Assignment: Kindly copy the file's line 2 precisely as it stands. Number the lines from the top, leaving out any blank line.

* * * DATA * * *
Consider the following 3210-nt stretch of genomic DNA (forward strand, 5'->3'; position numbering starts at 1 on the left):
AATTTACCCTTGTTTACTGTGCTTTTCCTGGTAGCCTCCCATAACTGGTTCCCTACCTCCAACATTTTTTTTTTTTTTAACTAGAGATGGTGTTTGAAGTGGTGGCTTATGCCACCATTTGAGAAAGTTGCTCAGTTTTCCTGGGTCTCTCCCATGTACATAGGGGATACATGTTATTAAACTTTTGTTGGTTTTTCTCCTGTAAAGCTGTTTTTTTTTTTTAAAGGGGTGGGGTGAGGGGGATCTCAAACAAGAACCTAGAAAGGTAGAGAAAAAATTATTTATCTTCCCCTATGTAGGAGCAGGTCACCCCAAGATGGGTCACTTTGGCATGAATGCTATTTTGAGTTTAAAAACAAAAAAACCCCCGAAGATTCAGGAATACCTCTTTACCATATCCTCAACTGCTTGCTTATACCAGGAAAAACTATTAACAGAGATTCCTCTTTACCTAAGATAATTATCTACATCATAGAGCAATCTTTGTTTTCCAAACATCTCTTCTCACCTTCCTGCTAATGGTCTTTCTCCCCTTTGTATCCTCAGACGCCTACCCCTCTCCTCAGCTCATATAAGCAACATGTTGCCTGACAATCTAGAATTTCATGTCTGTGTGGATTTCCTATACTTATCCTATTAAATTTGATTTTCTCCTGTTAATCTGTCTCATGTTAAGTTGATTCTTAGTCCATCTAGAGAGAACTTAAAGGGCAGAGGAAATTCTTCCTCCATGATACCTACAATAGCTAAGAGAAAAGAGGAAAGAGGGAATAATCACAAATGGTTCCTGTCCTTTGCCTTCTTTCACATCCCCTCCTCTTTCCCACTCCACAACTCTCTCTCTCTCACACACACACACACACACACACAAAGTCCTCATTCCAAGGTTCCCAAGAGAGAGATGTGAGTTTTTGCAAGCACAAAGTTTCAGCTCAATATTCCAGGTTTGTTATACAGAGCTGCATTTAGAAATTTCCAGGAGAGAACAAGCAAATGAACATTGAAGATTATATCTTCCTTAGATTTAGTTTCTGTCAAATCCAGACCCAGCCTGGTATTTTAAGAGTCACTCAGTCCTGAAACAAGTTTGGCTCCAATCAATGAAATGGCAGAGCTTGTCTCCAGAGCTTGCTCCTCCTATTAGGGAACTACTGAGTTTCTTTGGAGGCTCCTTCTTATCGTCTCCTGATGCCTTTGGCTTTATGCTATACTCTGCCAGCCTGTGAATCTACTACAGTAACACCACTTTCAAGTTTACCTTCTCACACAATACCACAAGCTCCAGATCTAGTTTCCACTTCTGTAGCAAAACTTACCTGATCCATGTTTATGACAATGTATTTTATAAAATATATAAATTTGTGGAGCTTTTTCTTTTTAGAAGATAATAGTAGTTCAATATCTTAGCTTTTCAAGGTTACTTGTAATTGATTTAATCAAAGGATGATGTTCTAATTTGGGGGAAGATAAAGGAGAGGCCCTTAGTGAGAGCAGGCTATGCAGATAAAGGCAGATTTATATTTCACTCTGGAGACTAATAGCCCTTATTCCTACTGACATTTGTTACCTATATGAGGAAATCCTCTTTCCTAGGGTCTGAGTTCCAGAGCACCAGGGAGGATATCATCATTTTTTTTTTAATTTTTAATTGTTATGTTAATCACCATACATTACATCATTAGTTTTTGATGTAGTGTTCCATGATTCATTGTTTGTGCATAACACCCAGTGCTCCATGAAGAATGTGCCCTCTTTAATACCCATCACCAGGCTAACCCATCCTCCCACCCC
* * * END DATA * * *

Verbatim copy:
AATTTACCCTTGTTTACTGTGCTTTTCCTGGTAGCCTCCCATAACTGGTTCCCTACCTCCAACATTTTTTTTTTTTTTAACTAGAGATGGTGTTTGAAGTGGTGGCTTATGCCACCATTTGAGAAAGTTGCTCAGTTTTCCTGGGTCTCTCCCATGTACATAGGGGATACATGTTATTAAACTTTTGTTGGTTTTTCTCCTGTAAAGCTGTTTTTTTTTTTTAAAGGGGTGGGGTGAGGGGGATCTCAAACAAGAACCTAGAAAGGTAGAGAAAAAATTATTTATCTTCCCCTATGTAGGAGCAGGTCACCCCAAGATGGGTCACTTTGGCATGAATGCTATTTTGAGTTTAAAAACAAAAAAACCCCCGAAGATTCAGGAATACCTCTTTACCATATCCTCAACTGCTTGCTTATACCAGGAAAAACTATTAACAGAGATTCCTCTTTACCTAAGATAATTATCTACATCATAGAGCAATCTTTGTTTTCCAAACATCTCTTCTCACCTTCCTGCTAATGGTCTTTCTCCCCTTTGTATCCTCAGACGCCTACCCCTCTCCTCAGCTCATATAAGCAACATGTTGCCTGACAATCTAGAATTTCATGTCTGTGTGGATTTCCTATACTTATCCTATTAAATTTGATTTTCTCCTGTTAATCTGTCTCATGTTAAGTTGATTCTTAGTCCATCTAGAGAGAACTTAAAGGGCAGAGGAAATTCTTCCTCCATGATACCTACAATAGCTAAGAGAAAAGAGGAAAGAGGGAATAATCACAAATGGTTCCTGTCCTTTGCCTTCTTTCACATCCCCTCCTCTTTCCCACTCCACAACTCTCTCTCTCTCACACACACACACACACACACACAAAGTCCTCATTCCAAGGTTCCCAAGAGAGAGATGTGAGTTTTTGCAAGCACAAAGTTTCAGCTCAATATTCCAGGTTTGTTATACAGAGCTGCATTTAGAAATTTCCAGGAGAGAACAAGCAAATGAACATTGAAGATTATATCTTCCTTAGATTTAGTTTCTGTCAAATCCAGACCCAGCCTGGTATTTTAAGAGTCACTCAGTCCTGAAACAAGTTTGGCTCCAATCAATGAAATGGCAGAGCTTGTCTCCAGAGCTTGCTCCTCCTATTAGGGAACTACTGAGTTTCTTTGGAGGCTCCTTCTTATCGTCTCCTGATGCCTTTGGCTTTATGCTATACTCTGCCAGCCTGTGAATCTACTACAGTAACACCACTTTCAAGTTTACCTTCTCACACAATACCACAAGCTCCAGATCTAGTTTCCACTTCTGTAGCAAAACTTACCTGATCCATGTTTATGACAATGTATTTTATAAAATATATAAATTTGTGGAGCTTTTTCTTTTTAGAAGATAATAGTAGTTCAATATCTTAGCTTTTCAAGGTTACTTGTAATTGATTTAATCAAAGGATGATGTTCTAATTTGGGGGAAGATAAAGGAGAGGCCCTTAGTGAGAGCAGGCTATGCAGATAAAGGCAGATTTATATTTCACTCTGGAGACTAATAGCCCTTATTCCTACTGACATTTGTTACCTATATGAGGAAATCCTCTTTCCTAGGGTCTGAGTTCCAGAGCACCAGGGAGGATATCATCATTTTTTTTTTAATTTTTAATTGTTATGTTAATCACCATACATTACATCATTAGTTTTTGATGTAGTGTTCCATGATTCATTGTTTGTGCATAACACCCAGTGCTCCATGAAGAATGTGCCCTCTTTAATACCCATCACCAGGCTAACCCATCCTCCCACCCC